Here is the gist of a talk I gave at the Horniman Museum in London recently, for their ‘Magic Late’ evening. The museum was founded by the father of Annie Horniman, well-known in magical circles as a member of the Hermetic Order of the Golden Dawn. Annie went to the Slade School of Art in London, was a friend of W.B.Yeats, and set up the Abbey Theatre Dublin. The museum has an extensive collection of charms and amulets, which will go on display next year.
The Magic Late event was a marvellous example of how museums can act as stimulating meeting places for art, history, science – and people (600 of us for this event). There was opera in one gallery, films being shown in the conservatory, dance and cocktails in one room, street food being served outside, me and other speakers in another gallery, the ghost of Annie Horniman in the grounds telling us about the extraordinary history of the museum, and showing us the site of the first Golden Dawn temple. We ended up in a circle – about 60 of us – in the pavilion overlooking the City of London, glittering in the distance. Dozens of lanterns marked out a pentagram. We learnt of Annie’s initiation into the Golden Dawn, and then chanted together words from that ceremony: ”…I come in the Mercy of Light, The Light hath healing in its wings. Child of Earth, long hast thou dwelt in darkness. Quit the night and seek the day.”
If you have a chance to visit the Horniman – do go. Its setting high on Forest Hill is stunning, and you can almost feel W.B.Yeats and Mathers walking in the grounds as they did a hundred or so years ago. Mathers and his wife lived there as curators for a while.
A recording of the talk, introduced by curator Tom Crowley:
The basic text of the talk:
Hello! I’m going to talk to you this evening about magic wands. You might think that they are just the stuff of fairy tales and fiction, but in fact magic wands have been used in the British Isles from the very earliest of times, and are still in use today.
Let’s go back thousands of years. If you are able to brave the Dragon’s Teeth – a valley of sharp stones that protects the Paviland cave on the Gower peninsula from the casual visitor, you will find yourself looking out onto the Irish sea from the mouth of a cave which was the last resting place for a man known as the Red Lady of Paviland. His remains – discovered in 1823 – are 34,000 years old: probably the earliest formal burial found in Western Europe. By his body were found what seem to be magic wands – made of mammoth ivory. They are all broken – perhaps ritually – to mark his death.
Fast forward 34,000 years to today – and you may have seen that wonderful exhibition at the British Museum earlier this year on The Celts. In a glass case stood a wand worthy of the most powerful magician at Hogwarts. It was huge and tipped with a crystal ball and is used today by Druids in the Welsh National Eisteddfod.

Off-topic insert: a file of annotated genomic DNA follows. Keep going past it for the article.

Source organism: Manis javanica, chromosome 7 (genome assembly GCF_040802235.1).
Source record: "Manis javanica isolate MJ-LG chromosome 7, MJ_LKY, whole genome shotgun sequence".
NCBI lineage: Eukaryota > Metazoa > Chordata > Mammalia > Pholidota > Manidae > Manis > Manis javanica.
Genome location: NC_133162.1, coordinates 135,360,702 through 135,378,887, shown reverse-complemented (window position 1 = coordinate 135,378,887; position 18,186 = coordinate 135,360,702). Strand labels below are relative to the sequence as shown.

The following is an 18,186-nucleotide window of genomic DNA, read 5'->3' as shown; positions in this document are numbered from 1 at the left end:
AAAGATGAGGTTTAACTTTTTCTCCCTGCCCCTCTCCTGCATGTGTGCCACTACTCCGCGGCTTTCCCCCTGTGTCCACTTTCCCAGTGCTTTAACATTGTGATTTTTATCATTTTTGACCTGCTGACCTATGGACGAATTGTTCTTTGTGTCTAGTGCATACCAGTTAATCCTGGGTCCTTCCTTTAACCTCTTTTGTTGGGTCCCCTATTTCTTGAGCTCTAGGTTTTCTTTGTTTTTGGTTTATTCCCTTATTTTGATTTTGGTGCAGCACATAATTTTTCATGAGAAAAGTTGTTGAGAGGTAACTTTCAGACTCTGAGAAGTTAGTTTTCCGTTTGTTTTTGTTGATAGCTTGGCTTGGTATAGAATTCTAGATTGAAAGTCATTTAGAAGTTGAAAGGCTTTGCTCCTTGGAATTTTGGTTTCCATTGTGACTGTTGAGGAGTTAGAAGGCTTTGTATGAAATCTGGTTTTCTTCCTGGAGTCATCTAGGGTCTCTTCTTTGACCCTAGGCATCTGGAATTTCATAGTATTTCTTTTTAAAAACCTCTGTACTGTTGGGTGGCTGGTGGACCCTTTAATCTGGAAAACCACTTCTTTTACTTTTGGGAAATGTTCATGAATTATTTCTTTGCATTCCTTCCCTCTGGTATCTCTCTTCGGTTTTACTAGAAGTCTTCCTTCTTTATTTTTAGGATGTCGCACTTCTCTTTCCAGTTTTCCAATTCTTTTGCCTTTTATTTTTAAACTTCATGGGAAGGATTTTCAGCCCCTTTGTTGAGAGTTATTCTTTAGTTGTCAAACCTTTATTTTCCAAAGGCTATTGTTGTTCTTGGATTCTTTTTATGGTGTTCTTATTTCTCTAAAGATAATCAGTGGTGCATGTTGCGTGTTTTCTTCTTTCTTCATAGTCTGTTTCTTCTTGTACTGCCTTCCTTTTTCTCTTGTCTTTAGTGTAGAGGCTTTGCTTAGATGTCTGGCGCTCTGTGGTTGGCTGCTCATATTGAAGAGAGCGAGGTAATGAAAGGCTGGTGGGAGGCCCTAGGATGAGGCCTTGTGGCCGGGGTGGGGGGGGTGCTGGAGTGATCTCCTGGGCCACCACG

So you see, for thousands of years people have been using magic wands – and not just in Wales. Does anyone here have or use a wand? Let’s have a show of hands.
I use a wand. I have to, it’s required by my job description as a Chief Druid. I haven’t brought my usual one along, because it’s shy and only likes to be used for specifically magical purposes. But a relation who is more extraverted and flamboyant agreed to come along. Technically, this is a staff rather than a wand – but staffs can be used as wands, when needed. They can direct power, define a magic circle, ward off unwanted influences, call in higher powers.
We see the wand being used in disguise, as it were, in the conductor’s baton, a monarch’s sceptre, and in the military baton carried by Field Marshalls. In the Third Reich, seven styles of baton were created, for example, with Hermann Goering’s baton having 600 diamonds encrusted in it. The teacher wields a cane, Black Rod an ebony staff in the House of Lords.
These all point to the directive, authoritative, controlling, sometimes hostile or punitive, nature of the wand. Like a sword, it can be used to protect but also to attack. It directs power, whereas its counterpart, the chalice, receives and contains power.
So much for a wand’s uses and its symbolism. But what art and thinking goes into creating one?
Most wands are made primarily of wood – fitting for a Druid, which means literally ‘wood sage’. Different woods convey different qualities or powers: hazel is good for divination, birch and ash connect the three worlds, Yew connects us to the powers of rebirth and eternity. Oak connects us to tradition and authority, and so on. The day and time you choose to select the wood for your wand is significant, as is whether it is dead or alive – there are different schools of thought on which is best. Sometimes the right piece of wood will fall directly in your path as you walk by a tree.
The length of your wand is significant and must be calculated. Sleeping with it under your pillow or beside you is considered wise, and called incubation. Then you must fashion it – stripping it of bark, or not, carving it or not.
Then you must decide if it will be simple, or whether it will have all four potential components of a magician’s wand: a pommel, a handle, a shaft, and a point. The reservoir or pommel stores the magician’s power and may be formed of stone or crystal. The handle connects the wand to the magician making it in many ways an extension of the hand. The shaft conveys the power and may be carved. The point may be simply pointed, or may be carved with a knife-like blade. Or it may hold a crystal or stone to act as the point.
Do we need wands? Do we need fantasy, imagination, myth and magic in our world? Yes we do – now more than ever!
PS. If you’d like to study wandlore, I can think of no better book than the beautifully illustrated and very thorough Wandlore: The Art of Crafting the Ultimate Magical Tool by Alferian Gwydion MacLir, whose website can be found here.